BMO Economist, Sal Guatieri, says that Canadian homeowners are spending more on their mortgages than ever before.
In a note from Monday, Guatieri revealed that Canadian families put just over 8% of their disposable incomes towards their mortgage payments in the second quarter. While that figure on its own may not seem remarkably high, Guatieri notes that it represents a “record share” of disposable income.
“While affordability is also at multi-decade lows in the US, less-indebted American households (many with still-low fixed mortgage payments) are spending a near-record-low share of income (4%) servicing their mortgage,” writes Guatieri.
“For Canada to have a reasonable chance of closing a widening chasm in living standards with the US, [besides] filling a deep productivity hole, it will need to build a lot more houses at a cost that most people can comfortably afford.”
Whether or not this is a realistic expectation is another matter entirely, particularly considering Canada’s “explosive population growth,” Guatieri continues.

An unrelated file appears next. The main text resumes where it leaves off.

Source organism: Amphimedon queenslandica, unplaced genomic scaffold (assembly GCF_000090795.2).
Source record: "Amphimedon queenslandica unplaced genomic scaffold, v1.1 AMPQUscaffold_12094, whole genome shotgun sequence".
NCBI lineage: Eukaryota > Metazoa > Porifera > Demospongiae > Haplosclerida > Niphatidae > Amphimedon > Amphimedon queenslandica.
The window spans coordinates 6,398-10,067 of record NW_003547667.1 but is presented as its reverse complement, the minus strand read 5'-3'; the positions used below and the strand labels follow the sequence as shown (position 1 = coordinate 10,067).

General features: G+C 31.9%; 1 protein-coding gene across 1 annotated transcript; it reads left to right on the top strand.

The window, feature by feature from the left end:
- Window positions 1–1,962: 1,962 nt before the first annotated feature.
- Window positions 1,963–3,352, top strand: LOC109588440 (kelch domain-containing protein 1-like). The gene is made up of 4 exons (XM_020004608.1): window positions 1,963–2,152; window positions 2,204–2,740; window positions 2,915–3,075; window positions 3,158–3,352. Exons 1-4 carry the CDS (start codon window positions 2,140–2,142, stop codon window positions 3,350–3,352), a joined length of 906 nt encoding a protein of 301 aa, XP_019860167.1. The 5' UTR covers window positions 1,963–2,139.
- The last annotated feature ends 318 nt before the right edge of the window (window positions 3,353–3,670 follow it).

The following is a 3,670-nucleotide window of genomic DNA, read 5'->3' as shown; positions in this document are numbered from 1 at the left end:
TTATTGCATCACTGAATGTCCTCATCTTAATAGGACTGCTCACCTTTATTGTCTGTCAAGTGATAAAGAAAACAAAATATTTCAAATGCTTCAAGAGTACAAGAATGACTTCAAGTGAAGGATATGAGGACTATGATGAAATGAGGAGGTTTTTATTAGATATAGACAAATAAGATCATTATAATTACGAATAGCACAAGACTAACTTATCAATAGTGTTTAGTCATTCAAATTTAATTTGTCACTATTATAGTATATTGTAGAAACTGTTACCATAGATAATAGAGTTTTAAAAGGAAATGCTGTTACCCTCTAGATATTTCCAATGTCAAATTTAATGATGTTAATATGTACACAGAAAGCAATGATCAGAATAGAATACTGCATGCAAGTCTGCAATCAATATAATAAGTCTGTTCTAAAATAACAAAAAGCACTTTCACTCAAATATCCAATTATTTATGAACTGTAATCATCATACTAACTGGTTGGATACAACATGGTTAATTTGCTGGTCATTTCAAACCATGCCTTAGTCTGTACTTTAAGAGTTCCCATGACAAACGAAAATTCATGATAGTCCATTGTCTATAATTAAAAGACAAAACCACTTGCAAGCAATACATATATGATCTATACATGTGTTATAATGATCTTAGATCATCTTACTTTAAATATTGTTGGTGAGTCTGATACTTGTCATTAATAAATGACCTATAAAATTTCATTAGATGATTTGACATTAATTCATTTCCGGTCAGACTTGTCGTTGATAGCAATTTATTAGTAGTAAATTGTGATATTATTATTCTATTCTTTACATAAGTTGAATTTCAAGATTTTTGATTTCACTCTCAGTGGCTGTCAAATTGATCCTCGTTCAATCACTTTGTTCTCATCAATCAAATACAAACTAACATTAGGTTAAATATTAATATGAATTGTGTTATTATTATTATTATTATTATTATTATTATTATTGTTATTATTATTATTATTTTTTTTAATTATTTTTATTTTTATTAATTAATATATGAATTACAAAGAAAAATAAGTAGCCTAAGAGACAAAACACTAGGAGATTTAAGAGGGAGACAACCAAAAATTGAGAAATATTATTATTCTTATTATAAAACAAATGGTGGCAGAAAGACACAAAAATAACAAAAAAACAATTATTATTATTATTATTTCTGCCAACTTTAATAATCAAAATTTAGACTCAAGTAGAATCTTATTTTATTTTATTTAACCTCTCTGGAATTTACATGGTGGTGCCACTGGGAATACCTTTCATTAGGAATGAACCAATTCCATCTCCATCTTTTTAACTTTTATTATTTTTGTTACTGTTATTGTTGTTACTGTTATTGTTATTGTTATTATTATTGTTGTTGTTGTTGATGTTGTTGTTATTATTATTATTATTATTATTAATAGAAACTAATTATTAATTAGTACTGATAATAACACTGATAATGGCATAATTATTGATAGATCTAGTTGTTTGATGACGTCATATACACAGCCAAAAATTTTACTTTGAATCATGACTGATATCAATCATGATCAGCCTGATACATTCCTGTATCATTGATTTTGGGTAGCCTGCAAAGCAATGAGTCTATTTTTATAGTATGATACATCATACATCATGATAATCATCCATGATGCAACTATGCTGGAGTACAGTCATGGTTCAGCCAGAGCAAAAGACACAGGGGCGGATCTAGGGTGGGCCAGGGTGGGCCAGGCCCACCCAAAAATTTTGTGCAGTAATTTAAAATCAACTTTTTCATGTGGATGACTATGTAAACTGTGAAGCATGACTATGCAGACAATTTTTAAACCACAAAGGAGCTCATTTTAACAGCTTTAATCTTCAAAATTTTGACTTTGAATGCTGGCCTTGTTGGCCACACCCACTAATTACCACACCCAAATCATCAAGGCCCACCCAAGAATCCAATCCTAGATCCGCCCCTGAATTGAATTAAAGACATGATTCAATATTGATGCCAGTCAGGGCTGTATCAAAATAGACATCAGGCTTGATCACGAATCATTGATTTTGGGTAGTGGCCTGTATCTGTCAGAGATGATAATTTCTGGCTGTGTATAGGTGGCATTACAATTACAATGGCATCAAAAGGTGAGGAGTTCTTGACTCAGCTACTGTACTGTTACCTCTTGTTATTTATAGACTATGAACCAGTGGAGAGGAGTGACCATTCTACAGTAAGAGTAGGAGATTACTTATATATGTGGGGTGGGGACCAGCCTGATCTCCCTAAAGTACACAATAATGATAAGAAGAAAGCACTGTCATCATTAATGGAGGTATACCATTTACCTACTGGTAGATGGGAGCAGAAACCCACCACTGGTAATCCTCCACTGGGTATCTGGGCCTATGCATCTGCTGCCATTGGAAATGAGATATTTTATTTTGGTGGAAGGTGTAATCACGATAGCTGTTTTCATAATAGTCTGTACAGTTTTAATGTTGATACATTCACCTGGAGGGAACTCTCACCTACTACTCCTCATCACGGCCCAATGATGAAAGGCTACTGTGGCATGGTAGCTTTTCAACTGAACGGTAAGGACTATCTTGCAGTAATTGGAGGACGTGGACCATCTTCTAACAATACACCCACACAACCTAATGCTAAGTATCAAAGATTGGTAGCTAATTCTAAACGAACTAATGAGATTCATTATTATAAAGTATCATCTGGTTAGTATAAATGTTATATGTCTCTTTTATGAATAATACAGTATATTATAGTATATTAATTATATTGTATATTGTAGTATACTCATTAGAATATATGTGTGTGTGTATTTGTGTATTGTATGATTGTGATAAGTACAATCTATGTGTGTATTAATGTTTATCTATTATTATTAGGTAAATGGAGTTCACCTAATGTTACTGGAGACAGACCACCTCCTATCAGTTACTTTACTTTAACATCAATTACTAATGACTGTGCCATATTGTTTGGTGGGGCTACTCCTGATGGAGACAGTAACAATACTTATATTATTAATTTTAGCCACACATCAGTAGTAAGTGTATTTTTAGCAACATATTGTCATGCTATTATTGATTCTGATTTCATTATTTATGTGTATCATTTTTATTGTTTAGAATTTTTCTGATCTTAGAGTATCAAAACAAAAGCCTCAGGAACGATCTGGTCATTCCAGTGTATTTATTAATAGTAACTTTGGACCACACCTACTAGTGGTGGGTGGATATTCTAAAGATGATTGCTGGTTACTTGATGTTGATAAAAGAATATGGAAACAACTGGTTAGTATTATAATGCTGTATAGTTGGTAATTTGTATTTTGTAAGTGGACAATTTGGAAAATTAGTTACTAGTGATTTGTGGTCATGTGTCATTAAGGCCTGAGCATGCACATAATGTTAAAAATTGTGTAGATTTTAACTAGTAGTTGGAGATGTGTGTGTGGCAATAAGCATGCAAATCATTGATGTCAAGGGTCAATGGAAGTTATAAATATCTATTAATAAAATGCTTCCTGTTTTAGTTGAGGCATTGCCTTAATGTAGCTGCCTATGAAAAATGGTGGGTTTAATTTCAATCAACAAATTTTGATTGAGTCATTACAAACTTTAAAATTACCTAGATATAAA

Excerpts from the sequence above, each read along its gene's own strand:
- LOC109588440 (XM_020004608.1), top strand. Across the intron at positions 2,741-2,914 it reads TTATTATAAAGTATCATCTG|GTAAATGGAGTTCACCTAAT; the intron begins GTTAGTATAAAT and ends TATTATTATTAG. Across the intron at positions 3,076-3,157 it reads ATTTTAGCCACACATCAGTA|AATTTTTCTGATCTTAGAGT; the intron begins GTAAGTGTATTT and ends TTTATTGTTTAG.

“Meeting the supply challenge could prove intractable given a shortage of construction workers, though government policies to lower developer costs are starting to gain traction. The hope is that supply will increase before interest rates fall materially and spark another upturn in demand, which, in a supply-constrained market, would only feed higher prices and strangle affordability.”
Monday's note also includes some high-level forecasting, and warns that Canadian home sales, which have been down for the past three months, “are likely to stay down in the first half of next year.”
Meanwhile, home prices, which are down 10% from the early 2022 peak, could “sag” an additional 6% before the market “finds a footing,” Guatieri also says.
“Strength in a few regions, notably Alberta amid decent affordability and strong population inflows, won’t offset weakness in more expensive places such as Toronto, Vancouver, and much of Southern Ontario.”
While Guatieri says that the Canadian housing market would be “even colder” if not for healthy job and population growth, his overarching message is that the market is downcast and on track to stay that way well into the new year.
“Demand will stay depressed until the Bank of Canada cuts rates, possibly next summer. Don't expect a repeat of the spring fling,” he writes.